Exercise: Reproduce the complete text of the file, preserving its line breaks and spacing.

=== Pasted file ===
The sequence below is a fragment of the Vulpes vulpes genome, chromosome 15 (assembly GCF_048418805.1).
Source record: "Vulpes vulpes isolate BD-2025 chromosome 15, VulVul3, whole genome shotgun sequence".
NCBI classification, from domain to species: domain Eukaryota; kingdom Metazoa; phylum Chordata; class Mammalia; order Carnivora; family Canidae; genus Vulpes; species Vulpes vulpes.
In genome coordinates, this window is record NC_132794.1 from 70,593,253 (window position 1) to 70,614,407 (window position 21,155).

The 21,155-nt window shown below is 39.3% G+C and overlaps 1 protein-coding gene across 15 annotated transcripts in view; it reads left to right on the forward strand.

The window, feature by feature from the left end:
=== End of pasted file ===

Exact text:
The sequence below is a fragment of the Vulpes vulpes genome, chromosome 15 (assembly GCF_048418805.1).
Source record: "Vulpes vulpes isolate BD-2025 chromosome 15, VulVul3, whole genome shotgun sequence".
NCBI classification, from domain to species: domain Eukaryota; kingdom Metazoa; phylum Chordata; class Mammalia; order Carnivora; family Canidae; genus Vulpes; species Vulpes vulpes.
In genome coordinates, this window is record NC_132794.1 from 70,593,253 (window position 1) to 70,614,407 (window position 21,155).

The 21,155-nt window shown below is 39.3% G+C and overlaps 1 protein-coding gene across 15 annotated transcripts in view; it reads left to right on the forward strand.

The window, feature by feature from the left end: